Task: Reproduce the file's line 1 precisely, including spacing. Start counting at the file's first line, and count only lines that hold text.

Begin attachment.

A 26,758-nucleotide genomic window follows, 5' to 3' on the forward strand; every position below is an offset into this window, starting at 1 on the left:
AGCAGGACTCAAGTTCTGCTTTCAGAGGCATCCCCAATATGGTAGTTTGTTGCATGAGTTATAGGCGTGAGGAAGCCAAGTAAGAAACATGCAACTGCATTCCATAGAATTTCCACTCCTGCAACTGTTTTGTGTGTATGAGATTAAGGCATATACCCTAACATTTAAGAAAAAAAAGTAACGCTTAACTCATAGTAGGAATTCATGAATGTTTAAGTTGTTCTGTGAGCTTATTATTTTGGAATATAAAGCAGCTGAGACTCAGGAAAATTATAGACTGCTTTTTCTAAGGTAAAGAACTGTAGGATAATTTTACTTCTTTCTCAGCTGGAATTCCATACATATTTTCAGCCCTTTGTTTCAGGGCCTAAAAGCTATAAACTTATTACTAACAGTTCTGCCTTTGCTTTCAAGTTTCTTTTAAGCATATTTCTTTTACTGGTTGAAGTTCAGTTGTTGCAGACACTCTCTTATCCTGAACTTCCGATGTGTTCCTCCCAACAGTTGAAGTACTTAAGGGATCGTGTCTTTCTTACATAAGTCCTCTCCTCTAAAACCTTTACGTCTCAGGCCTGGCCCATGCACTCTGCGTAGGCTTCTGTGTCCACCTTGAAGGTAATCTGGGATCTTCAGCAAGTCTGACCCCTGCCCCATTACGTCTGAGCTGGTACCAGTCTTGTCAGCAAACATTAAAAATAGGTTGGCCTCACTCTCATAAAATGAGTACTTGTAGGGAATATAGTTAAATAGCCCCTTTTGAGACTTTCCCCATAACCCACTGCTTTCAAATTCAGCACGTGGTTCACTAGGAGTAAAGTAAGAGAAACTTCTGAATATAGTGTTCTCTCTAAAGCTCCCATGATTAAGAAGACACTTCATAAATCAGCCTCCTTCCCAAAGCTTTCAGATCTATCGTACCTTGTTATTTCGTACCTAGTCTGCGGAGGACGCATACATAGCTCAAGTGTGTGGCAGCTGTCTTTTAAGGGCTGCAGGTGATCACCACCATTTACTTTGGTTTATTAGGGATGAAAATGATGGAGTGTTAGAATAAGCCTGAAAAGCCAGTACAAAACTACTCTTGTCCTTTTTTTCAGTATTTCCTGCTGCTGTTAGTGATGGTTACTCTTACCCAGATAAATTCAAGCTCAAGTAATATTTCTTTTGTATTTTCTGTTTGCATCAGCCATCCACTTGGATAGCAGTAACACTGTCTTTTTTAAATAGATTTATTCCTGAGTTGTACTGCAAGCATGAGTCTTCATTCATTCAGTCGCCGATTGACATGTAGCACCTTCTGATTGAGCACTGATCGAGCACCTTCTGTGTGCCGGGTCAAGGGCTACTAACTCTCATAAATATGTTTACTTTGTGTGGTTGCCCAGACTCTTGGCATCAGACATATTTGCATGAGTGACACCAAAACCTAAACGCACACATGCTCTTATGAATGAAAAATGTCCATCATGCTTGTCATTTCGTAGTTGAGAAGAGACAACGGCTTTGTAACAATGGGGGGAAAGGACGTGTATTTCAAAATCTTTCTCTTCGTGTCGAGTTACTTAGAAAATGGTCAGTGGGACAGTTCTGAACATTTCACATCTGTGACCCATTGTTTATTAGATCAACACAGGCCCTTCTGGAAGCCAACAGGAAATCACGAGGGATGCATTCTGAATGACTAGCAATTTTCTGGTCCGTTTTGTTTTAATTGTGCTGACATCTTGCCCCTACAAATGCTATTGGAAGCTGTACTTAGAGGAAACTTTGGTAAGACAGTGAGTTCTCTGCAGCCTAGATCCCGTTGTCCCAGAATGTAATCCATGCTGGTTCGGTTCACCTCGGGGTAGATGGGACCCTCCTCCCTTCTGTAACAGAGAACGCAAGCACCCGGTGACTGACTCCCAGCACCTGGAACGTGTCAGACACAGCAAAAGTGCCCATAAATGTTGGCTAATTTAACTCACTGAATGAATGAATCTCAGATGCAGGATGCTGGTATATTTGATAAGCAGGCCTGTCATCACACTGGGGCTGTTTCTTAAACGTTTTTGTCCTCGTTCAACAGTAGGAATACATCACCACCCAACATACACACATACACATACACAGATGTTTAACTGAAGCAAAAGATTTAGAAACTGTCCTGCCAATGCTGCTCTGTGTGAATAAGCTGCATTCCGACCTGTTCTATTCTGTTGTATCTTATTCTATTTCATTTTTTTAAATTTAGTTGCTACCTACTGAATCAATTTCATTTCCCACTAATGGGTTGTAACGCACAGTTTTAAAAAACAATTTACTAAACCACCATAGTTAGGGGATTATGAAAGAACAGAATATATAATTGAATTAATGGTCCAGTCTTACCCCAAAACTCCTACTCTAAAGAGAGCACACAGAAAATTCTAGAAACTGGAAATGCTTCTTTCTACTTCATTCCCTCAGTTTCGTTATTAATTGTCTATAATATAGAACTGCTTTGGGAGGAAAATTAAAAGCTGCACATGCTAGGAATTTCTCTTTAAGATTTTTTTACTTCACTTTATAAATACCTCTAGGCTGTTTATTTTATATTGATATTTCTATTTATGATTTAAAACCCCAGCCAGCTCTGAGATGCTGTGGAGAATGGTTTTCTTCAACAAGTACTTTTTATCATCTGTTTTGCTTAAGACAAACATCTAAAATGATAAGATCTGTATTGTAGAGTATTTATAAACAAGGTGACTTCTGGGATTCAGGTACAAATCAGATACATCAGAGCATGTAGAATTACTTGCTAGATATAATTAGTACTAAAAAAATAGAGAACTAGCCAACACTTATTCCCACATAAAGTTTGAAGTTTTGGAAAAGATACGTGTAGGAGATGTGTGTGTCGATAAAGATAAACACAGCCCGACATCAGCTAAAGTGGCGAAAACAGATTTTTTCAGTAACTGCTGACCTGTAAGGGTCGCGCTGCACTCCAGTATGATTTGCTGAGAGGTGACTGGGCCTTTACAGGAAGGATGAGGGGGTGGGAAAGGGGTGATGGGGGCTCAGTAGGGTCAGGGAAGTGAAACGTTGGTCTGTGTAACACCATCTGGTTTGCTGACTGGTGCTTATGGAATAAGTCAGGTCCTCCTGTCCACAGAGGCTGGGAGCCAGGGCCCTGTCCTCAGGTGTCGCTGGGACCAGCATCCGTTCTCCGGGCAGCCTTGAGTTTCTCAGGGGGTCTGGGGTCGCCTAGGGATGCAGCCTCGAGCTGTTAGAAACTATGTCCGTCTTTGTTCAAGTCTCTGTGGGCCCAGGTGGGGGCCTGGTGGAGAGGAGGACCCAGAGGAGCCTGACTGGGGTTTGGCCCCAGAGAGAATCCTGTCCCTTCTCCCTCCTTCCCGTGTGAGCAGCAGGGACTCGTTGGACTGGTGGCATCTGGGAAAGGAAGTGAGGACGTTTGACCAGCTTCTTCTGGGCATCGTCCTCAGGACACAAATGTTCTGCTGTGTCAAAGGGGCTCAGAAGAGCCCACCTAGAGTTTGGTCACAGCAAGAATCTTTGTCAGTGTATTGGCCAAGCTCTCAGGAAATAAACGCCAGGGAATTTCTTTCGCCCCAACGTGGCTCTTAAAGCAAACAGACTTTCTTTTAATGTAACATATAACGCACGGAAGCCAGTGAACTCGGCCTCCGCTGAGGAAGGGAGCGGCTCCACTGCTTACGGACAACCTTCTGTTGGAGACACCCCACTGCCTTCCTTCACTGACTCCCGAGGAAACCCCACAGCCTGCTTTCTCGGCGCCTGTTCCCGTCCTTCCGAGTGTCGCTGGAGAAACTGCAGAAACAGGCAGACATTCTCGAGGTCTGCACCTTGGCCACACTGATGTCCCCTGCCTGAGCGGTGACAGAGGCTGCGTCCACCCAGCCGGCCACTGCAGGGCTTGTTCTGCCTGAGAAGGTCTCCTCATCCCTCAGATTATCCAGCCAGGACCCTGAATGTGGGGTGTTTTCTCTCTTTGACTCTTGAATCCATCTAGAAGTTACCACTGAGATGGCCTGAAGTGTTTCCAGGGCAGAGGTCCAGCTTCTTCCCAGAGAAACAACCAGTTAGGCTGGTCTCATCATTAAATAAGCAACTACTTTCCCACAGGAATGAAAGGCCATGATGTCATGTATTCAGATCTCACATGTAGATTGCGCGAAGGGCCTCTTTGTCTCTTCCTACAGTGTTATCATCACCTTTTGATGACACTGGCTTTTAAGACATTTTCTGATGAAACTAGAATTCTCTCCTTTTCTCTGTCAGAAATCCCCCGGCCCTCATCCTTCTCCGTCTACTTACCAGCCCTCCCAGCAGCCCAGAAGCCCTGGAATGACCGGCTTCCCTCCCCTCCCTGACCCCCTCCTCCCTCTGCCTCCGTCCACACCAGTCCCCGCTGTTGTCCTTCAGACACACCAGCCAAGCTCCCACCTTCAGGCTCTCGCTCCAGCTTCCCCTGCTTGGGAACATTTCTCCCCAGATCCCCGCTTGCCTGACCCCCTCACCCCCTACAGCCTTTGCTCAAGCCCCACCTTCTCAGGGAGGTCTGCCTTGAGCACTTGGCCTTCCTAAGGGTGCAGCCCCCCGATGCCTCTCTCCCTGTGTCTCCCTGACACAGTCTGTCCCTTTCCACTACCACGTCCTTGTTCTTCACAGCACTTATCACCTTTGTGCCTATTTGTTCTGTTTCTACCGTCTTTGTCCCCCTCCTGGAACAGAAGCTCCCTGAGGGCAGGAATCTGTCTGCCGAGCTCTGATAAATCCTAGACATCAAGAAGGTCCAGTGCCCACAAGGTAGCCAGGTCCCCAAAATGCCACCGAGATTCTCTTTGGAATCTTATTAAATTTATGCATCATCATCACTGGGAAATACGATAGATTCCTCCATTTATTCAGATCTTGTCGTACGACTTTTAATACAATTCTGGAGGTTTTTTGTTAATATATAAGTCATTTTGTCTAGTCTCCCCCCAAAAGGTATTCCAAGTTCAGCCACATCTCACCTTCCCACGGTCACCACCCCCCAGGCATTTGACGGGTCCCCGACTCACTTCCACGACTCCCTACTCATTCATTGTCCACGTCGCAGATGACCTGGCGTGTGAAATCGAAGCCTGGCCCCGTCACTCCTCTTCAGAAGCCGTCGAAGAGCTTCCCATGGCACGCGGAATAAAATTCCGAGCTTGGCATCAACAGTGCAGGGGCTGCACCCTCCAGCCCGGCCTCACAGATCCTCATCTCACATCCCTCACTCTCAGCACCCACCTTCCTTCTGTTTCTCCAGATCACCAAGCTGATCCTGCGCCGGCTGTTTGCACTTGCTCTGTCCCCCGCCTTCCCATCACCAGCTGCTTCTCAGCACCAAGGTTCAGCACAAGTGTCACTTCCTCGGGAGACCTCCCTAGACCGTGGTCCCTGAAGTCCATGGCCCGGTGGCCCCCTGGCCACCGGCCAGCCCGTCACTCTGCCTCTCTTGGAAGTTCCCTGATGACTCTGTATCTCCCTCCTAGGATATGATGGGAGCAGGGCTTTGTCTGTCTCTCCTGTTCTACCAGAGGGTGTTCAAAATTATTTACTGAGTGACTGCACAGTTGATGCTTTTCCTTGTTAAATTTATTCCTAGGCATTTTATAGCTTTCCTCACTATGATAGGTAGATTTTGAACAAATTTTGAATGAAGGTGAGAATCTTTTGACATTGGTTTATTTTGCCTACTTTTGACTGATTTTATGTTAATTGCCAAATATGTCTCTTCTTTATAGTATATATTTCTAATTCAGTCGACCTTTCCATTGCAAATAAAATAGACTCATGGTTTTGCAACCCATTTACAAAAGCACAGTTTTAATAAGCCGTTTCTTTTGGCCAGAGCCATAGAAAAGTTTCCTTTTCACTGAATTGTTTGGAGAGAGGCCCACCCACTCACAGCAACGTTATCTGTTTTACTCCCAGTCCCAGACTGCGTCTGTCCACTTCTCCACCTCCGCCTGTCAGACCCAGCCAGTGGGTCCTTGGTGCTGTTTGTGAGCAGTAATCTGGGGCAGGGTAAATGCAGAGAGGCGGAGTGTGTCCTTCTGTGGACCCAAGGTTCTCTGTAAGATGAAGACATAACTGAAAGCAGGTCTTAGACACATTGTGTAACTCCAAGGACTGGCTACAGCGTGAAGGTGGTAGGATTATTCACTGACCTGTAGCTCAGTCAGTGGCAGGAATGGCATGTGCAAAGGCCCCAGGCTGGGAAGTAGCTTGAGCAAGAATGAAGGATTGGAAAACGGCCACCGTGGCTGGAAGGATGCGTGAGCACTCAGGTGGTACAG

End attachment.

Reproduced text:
A 26,758-nucleotide genomic window follows, 5' to 3' on the forward strand; every position below is an offset into this window, starting at 1 on the left: